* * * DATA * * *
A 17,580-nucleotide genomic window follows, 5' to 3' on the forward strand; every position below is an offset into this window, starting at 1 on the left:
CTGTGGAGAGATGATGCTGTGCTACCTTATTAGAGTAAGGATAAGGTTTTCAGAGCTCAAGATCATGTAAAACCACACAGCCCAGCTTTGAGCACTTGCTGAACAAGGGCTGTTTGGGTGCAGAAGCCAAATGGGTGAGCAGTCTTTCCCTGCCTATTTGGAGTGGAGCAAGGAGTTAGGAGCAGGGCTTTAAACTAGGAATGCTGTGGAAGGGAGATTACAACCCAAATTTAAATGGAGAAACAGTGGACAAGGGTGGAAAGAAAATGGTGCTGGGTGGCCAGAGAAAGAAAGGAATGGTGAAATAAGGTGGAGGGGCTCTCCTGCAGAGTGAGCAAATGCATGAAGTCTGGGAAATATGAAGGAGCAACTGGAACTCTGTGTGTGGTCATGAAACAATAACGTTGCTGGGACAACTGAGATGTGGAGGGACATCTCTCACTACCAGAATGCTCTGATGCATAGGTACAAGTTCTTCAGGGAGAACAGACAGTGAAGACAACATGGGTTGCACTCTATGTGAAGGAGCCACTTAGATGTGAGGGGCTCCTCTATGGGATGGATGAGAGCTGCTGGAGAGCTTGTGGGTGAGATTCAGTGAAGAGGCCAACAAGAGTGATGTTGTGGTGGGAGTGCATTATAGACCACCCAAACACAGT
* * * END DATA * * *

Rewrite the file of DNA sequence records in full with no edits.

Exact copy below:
A 17,580-nucleotide genomic window follows, 5' to 3' on the forward strand; every position below is an offset into this window, starting at 1 on the left:
CTGTGGAGAGATGATGCTGTGCTACCTTATTAGAGTAAGGATAAGGTTTTCAGAGCTCAAGATCATGTAAAACCACACAGCCCAGCTTTGAGCACTTGCTGAACAAGGGCTGTTTGGGTGCAGAAGCCAAATGGGTGAGCAGTCTTTCCCTGCCTATTTGGAGTGGAGCAAGGAGTTAGGAGCAGGGCTTTAAACTAGGAATGCTGTGGAAGGGAGATTACAACCCAAATTTAAATGGAGAAACAGTGGACAAGGGTGGAAAGAAAATGGTGCTGGGTGGCCAGAGAAAGAAAGGAATGGTGAAATAAGGTGGAGGGGCTCTCCTGCAGAGTGAGCAAATGCATGAAGTCTGGGAAATATGAAGGAGCAACTGGAACTCTGTGTGTGGTCATGAAACAATAACGTTGCTGGGACAACTGAGATGTGGAGGGACATCTCTCACTACCAGAATGCTCTGATGCATAGGTACAAGTTCTTCAGGGAGAACAGACAGTGAAGACAACATGGGTTGCACTCTATGTGAAGGAGCCACTTAGATGTGAGGGGCTCCTCTATGGGATGGATGAGAGCTGCTGGAGAGCTTGTGGGTGAGATTCAGTGAAGAGGCCAACAAGAGTGATGTTGTGGTGGGAGTGCATTATAGACCACCCAAACACAGT